University of Nairobi don Dr. Tom Odhiambo  shares Dr. Wandia’s views ‘This argument that ‘real’ poetry is dead in Kenya is just a lazy argument perpetrated by a bunch of people who are nostalgic about the past and who associate poetry with particular big names. Just last month, Amka and Goethe Institut launched an anthology of poetry, yesterday I was editing my students’ collection of poetry so as far as I am concerned, poetry is indeed alive and vibrant in Kenya,’ he said.
 
Though still somewhat a literary novelty and oddity, slam poetry has experienced exponential growth in Kenya. Yet only time will tell whether it will be around for a long time to come or whether, as claimed by writer Dana Gioia, it is just a populist revival of verse inspired by the oral culture of radio, TV, film and the internet and which will pass soon.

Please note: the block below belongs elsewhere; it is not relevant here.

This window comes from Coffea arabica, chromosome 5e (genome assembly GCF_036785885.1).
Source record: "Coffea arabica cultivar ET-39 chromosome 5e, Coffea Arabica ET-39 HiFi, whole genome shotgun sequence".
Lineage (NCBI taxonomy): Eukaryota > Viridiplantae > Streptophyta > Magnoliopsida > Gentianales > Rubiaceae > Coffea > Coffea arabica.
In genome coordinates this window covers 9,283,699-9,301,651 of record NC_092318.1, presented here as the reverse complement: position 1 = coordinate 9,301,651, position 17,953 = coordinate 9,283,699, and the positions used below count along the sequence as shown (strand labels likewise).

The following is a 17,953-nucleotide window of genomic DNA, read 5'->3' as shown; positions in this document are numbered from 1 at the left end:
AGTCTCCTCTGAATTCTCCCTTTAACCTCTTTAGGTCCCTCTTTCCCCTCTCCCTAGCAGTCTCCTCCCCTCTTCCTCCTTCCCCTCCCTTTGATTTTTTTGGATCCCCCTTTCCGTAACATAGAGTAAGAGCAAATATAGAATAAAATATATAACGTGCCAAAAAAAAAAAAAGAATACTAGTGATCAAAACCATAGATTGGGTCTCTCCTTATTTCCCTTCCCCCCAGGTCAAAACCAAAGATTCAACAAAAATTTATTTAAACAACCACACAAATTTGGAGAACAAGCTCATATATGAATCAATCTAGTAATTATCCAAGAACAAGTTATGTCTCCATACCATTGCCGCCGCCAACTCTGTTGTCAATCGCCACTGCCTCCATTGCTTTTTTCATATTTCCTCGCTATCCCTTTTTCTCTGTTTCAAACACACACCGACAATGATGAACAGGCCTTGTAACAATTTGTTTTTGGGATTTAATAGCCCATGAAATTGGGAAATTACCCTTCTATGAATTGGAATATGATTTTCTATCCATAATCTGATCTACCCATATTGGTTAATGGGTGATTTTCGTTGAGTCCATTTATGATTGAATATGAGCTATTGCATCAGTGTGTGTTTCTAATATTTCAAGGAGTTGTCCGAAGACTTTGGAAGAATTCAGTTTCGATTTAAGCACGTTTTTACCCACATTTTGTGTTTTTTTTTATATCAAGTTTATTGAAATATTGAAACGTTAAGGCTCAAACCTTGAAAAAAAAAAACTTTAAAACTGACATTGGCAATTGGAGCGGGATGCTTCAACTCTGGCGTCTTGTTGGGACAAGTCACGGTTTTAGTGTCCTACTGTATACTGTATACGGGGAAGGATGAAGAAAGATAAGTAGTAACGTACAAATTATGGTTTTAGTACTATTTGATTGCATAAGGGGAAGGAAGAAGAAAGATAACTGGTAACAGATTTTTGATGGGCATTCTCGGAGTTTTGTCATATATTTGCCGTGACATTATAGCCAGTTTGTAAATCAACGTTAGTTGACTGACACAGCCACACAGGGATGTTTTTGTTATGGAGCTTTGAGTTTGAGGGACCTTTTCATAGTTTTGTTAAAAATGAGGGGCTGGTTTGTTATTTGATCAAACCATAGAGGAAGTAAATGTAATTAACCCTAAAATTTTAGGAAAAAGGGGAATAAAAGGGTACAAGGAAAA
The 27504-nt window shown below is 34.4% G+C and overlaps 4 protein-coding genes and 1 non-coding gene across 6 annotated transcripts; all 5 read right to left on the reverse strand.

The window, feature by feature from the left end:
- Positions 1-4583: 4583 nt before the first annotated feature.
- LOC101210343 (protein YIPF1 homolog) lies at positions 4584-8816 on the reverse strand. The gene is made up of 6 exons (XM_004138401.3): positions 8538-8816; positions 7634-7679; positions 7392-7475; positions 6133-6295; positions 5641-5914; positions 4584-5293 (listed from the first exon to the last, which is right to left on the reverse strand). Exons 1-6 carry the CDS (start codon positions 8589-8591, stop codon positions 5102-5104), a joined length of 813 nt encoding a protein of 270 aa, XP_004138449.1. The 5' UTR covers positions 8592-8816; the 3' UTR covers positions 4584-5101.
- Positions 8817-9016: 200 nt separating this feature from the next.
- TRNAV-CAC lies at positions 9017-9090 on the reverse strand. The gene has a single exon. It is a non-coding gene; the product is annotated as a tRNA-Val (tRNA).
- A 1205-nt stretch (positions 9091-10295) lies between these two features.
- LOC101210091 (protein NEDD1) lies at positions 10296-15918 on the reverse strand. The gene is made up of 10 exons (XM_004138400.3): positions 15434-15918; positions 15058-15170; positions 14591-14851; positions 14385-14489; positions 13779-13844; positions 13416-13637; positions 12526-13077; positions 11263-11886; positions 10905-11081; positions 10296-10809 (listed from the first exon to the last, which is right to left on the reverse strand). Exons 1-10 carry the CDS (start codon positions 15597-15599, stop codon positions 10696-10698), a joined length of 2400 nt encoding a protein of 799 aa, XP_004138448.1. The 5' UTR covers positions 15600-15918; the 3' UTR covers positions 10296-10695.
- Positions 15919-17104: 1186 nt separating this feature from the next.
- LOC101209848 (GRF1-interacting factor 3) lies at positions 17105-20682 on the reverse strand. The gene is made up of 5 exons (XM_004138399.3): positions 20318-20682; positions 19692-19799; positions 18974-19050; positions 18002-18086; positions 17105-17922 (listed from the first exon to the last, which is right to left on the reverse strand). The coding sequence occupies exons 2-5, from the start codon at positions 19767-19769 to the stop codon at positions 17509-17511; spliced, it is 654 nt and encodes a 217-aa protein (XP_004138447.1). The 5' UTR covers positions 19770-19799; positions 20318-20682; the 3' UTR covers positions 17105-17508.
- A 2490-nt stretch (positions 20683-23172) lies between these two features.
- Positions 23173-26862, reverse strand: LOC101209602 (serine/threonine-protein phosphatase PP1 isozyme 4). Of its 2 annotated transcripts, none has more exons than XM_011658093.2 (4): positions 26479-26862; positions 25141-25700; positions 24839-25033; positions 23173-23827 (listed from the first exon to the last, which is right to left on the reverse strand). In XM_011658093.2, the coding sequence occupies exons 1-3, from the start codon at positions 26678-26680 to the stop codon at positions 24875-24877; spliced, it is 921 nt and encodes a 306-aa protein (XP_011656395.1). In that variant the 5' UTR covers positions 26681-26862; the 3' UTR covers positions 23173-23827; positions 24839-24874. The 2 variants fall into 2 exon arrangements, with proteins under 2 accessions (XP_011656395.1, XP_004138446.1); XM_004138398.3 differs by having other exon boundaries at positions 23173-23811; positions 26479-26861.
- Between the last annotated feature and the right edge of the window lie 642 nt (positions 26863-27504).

‘Slam is definitely here to stay. A lot of people think it’s this new phenomenon but it’s been around for years. Even when media wasn’t covering it, it was alive and thriving. So definitely it’s not going anywhere. Says Kyansimire.
 
When all is said and done, it is of essence to note that slam poetry has succeeded in achieving something  old school  poetry didn’t; creating a  successful marriage of diverse personalities; self-taught and  trained academics recite side by side, old school and new age poets compete on a similar platform in sheng and English. It also creates a very intimate authentic connection between poets and their audiences, giving poets the pleasure of seeing how their pieces resonate with audiences.
 Its growing influence is evidenced by the sponsors who came on board to support the competition that was judged by veteran poets Nana Poet, Richie Maccs, Kevin Oreto, Mufasa and Wanjiku Mwaura.
This article was first published in the East African Newspaper.